Businesswoman typing.A blog is your chance to connect with a specific audience, so building up a relationship of trust with them is critical.  Therefore, do not ever lie or exaggerate your income, popularity, stats, readers, subscriptions, etc on your blog.  

That being said, there is such a thing as being too honest about your lack of experience as a blog writer, or the fact that your site is new and therefore does not yet have a big following.  This can happen by either having a lack of professionalism in the way your blog website is presented, or by your own posts telling your readers that no one ever visits. 

Keep any frustrations about low visitor counts to yourself, and treat every blog post like a sales presentation.  (This doesn't mean use sales-speak.  That puts readers off immediately.  This means always put your best face forward.)  Never, ever comment on low blog reader turnout on the blog itself.  No one wants to hang out someplace that tells them up front that it is unpopular!  Instead, find out why no one is visiting, and fix it!

Take a look at other websites and blogs in your niche, and note particularly ones you find professional.  Compare this to your site, focusing on the differences in graphics, presentation, layout, and how they handle advertising.  Also notice if they have a professional (pay) theme for their blog, if they've created their own in-house, or if they're using a free theme.  There are many wonderful, professional-looking free themes out there, but you will need to dig around and choose carefully.

When you find a site you like, don't clone it, but do learn from it.  Conversely, when you spot a website that you do not like, ask yourself why.  Is it a lack of professional web design?  Does the site have too many advertisements?  Does it use flashing or gaudy graphics?  These observations will be valuable when analyzing what your blog should look like.  Visiting the competition is vital, because it also shows you immediately what your own readers will be reading.  Your blog has to stack up.

If you do go with a theme created by someone else, make it your own by customizing it.  Never use a free theme straight out of the box.  Most themes make it easy to incorporate a new header and logo at the least, but also you can often change the color scheme without too much effort.  You don't want your site looking exactly like thousands of others out there.  This is critical if you use a free blog platform like or  These sites have a very small selection of standard themes, and your blog will virtually disappear in your reader's minds if you don't customize them!

In the beginning your stats will be sparse.  Nothing you can do about that, but don't shout it from the rooftops.  For example, don't put up a Feedburner widget advertising that you have 6 subscribers.  Stats like this should only be shared when they reach the hundreds or even thousands, depending on the audience you want to reach.  Look and see if other blogs like yours share those stats.  Some professional bloggers shun showing off stats, but often new bloggers are so excited about the variety of available widgets, they'll stick anything on their blogs without thinking of how it looks to readers.

Comments are the one stat you can't (and shouldn't) fake.  Never ever create fake comments and post them yourself.  People can tell.  It is virtually impossible to make fake comments sound genuine, and you shouldn't try. It's dishonest, and will break the trust you're trying to build up with your blog readers.  It is okay to ask friends to comment on your blogs, but make sure they have a genuine interest, otherwise it will show.  Blog readers are savvy these days, and can smell a fake a mile away.  Don't let yourself fall into the trap of being so desperate for comments that you resort to lying to your audience.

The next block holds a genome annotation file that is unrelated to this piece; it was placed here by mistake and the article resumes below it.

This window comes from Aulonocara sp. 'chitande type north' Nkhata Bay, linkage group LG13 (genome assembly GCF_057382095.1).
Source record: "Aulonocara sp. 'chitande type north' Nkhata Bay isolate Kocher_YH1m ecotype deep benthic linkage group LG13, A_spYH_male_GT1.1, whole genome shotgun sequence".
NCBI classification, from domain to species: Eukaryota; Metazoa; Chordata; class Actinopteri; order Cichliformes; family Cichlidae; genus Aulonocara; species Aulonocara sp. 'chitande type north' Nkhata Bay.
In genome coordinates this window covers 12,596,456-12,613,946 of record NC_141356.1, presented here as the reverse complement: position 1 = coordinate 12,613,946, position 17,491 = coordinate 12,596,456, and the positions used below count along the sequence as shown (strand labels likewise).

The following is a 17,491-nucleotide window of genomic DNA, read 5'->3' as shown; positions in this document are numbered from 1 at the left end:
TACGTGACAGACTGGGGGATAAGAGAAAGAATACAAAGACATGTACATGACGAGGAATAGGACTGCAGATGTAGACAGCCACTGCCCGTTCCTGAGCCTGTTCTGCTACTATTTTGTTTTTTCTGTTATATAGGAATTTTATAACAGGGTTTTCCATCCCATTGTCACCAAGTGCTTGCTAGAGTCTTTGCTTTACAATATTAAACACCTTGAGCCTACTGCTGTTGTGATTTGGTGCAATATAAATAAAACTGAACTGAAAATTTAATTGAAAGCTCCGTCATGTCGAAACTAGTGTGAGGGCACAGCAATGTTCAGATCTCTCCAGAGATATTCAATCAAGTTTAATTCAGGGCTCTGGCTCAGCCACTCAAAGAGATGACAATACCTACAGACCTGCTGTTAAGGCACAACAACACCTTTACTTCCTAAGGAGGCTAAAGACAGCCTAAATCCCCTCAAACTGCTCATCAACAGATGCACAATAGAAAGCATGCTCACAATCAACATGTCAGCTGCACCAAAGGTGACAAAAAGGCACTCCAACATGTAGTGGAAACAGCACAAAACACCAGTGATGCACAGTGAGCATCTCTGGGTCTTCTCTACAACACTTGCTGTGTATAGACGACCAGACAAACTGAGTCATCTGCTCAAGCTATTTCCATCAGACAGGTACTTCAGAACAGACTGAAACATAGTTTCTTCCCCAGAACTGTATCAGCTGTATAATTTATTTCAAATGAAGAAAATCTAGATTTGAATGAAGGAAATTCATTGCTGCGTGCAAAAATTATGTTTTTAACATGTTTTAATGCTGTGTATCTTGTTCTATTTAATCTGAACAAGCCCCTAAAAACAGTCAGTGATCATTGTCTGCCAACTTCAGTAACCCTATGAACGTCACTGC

The absolute best way to get comments on your blog is to leave comments on relevant blogs.  When you comment on a blog, you'll be allowed to leave a link back to your own website.  Typically the blog owner will come visit your site to see who you are, and likely their readers will come visit you too.  This method is time-consuming, but it works.  Just remember that once those comments are out there, you can't take them back, so be professional!

Once you have your audience built up, you will be able to devote less time to hand-commenting, but you should never forget the fact that blogging is a community event, not a one-man megaphone.

Here are a few last minute rules to keep in mind:

NEVER fake stats.  People can tell.

ALWAYS talk up your successes, achievements, what you learn along the way.

NEVER talk yourself, your company, or your blog down and never ever talk your readers down.  You will very likely have lurkers and complaining or insulting them guarantees they won't come back.

ALWAYS thank your readers for feedback, invite them to comment by asking questions in posts, and be sure your blog is a place open to give and take.

NEVER give up!  It can take a year to build a good blog following, but if you keep plugging away, they will come.

ALWAYS keep posting.  Even if you're not getting comments, those blog posts will add up, and be indexed by Google, eventually driving people to your site.  A good blog post is never wasted.

Blogging is a rewarding way to not only drive business to your website, but connect with readers and customers.  It's difficult in the beginning, especially when it feels as though no one is visiting and reading your posts.  However, keep at it day after day, and success will come.  Be patient, and participate in a community of bloggers who all write about the same topic, and soon you will find your visitor stats building day after day.